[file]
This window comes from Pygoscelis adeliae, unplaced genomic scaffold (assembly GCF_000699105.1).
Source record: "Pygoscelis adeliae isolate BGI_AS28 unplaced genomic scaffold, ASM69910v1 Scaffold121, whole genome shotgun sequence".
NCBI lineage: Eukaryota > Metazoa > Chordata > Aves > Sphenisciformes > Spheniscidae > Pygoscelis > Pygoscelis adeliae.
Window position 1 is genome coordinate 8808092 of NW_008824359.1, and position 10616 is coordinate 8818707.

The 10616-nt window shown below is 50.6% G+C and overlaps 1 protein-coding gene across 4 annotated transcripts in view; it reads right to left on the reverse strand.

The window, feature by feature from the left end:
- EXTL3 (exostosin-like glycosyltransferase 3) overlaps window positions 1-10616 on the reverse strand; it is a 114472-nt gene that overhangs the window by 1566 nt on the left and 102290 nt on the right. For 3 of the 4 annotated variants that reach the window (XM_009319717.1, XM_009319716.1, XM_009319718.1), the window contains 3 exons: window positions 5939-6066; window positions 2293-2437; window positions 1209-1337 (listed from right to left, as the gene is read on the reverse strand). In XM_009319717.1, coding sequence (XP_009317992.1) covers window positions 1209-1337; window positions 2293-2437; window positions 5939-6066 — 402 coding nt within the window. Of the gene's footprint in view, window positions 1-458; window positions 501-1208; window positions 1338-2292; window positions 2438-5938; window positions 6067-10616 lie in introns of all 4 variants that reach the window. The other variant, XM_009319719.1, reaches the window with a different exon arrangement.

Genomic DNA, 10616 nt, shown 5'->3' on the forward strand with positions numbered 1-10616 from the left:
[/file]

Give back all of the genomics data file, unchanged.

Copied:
This window comes from Pygoscelis adeliae, unplaced genomic scaffold (assembly GCF_000699105.1).
Source record: "Pygoscelis adeliae isolate BGI_AS28 unplaced genomic scaffold, ASM69910v1 Scaffold121, whole genome shotgun sequence".
NCBI lineage: Eukaryota > Metazoa > Chordata > Aves > Sphenisciformes > Spheniscidae > Pygoscelis > Pygoscelis adeliae.
Window position 1 is genome coordinate 8808092 of NW_008824359.1, and position 10616 is coordinate 8818707.

The 10616-nt window shown below is 50.6% G+C and overlaps 1 protein-coding gene across 4 annotated transcripts in view; it reads right to left on the reverse strand.

The window, feature by feature from the left end:
- EXTL3 (exostosin-like glycosyltransferase 3) overlaps window positions 1-10616 on the reverse strand; it is a 114472-nt gene that overhangs the window by 1566 nt on the left and 102290 nt on the right. For 3 of the 4 annotated variants that reach the window (XM_009319717.1, XM_009319716.1, XM_009319718.1), the window contains 3 exons: window positions 5939-6066; window positions 2293-2437; window positions 1209-1337 (listed from right to left, as the gene is read on the reverse strand). In XM_009319717.1, coding sequence (XP_009317992.1) covers window positions 1209-1337; window positions 2293-2437; window positions 5939-6066 — 402 coding nt within the window. Of the gene's footprint in view, window positions 1-458; window positions 501-1208; window positions 1338-2292; window positions 2438-5938; window positions 6067-10616 lie in introns of all 4 variants that reach the window. The other variant, XM_009319719.1, reaches the window with a different exon arrangement.

Genomic DNA, 10616 nt, shown 5'->3' on the forward strand with positions numbered 1-10616 from the left: